Having existed as a country for almost nine centuries, Portugal is one of the oldest places in Europe with strong traces of Palaeolithic and Mesolithic culture to be seen across the land. Most notable of these are the collective tombs cut out of the rock at Palmela, Cascais and Alapraia near Estoril.
Also of great interest are the Celtic remains dating from the invasions of the 4th and 5th centuries B.C. These include Citânia de Briteiros, a mysterious-looking stone town of 200 houses, walls, subterranean cisterns and water supply ducts situated near Guimarães in northern Portugal.
Subjected to regular invasions, Portugal has been home to a succession of inhabitants over the centuries, shaping the face of the country we know today.
The Roman era, which lasted from the 1st to the 5th century A.D., left an indelible mark on the landscape. Clear evidence of this can be seen at the impressive settlement of Conímbriga (indicated on the map below) close to the city of Coimbra, the imposing aqueduct leading into the city of Elvas and the striking temple once attributed to goddess Diana in the heart of Évora.
The Romans also lent the Portuguese their language, which is largely Latin-based with some Arabic influences.
The Moorish occupation lasted from the 8th to the mid-12th century, their greatest contribution being the introduction of the azulejo, a glazed tile used for interior and exterior decoration.
One can trace Portugal’s modern history to 1140 AD when, following a nine-year rebellion against the King of Leon-Castile, Afonso Henriques became the country’s first king.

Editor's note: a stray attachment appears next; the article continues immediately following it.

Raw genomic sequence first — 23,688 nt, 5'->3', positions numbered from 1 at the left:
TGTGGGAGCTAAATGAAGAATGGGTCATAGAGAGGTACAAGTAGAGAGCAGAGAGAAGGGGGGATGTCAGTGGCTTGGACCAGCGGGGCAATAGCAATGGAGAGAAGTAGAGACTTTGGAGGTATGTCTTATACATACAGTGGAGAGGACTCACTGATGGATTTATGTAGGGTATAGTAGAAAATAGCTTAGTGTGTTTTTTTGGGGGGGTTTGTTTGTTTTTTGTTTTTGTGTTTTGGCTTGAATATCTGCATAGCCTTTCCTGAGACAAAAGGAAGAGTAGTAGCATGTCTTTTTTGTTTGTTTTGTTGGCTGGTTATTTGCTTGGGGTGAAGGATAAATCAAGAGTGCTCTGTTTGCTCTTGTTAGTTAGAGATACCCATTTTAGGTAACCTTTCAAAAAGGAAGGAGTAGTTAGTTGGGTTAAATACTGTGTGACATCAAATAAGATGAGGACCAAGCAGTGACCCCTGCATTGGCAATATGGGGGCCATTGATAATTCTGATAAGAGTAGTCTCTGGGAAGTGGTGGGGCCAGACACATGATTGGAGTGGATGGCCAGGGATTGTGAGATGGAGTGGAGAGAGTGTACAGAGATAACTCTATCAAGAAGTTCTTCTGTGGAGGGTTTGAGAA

Afonso I and his successors then expanded their territory southward, capturing Lisbon from the Moors in 1147. The approximate present-day boundaries were secured in 1249 by Afonso III.
By 1337, Portuguese explorers had reached the Canary Islands. Inspired by Prince Henry the Navigator (1394-1460), explorers such as Vasco da Gama, Bartolomeu Dias and Pedro Álvares Cabral made explorations from Brazil to India and Japan.
Portugal eventually became a massive colonial empire with vast territories in Africa and Latin America (Brazil) and outposts in the Far East (East Timor, Macau, Goa).
Dynastic disputes led in 1580 to the succession of Philip II of Spain to the Portuguese throne. A revolt ended Spanish hegemony in 1640 and the House of Bragança was established as Portugal’s ruling family, lasting until the establishment of the Portuguese Republic in 1910.
During the next 16 years, intense political rivalries and economic instability undermined newly-established democratic institutions.
Responding to pressing economic problems, a military government, which had taken power in 1926, named a prominent university economist, Dr. António Salazar, as finance minister in 1928 and subsequently as prime minister in 1932.
For the next 42 years, Salazar and his successor, Marcelo Caetano, appointed prime minister in 1968, ruled Portugal as an authoritarian ‘corporate’ state.
Unlike most other European nations, Portugal did not play a combatant role in World War II. The country became a charter member of NATO, joining in 1949.
In the early 1960s, wars with independence movements in Portugal’s African territories began to drain labour and wealth from Portugal. Professional dissatisfaction within the military, coupled with a growing sense of the futility of the African conflicts, led to the formation of the clandestine ‘Armed Forces Movement’ in 1973.
The downfall of the Portuguese corporate state came on the 25th of April, 1974, when the Armed Forces Movement seized power in a nearly bloodless coup and established a provisional military government.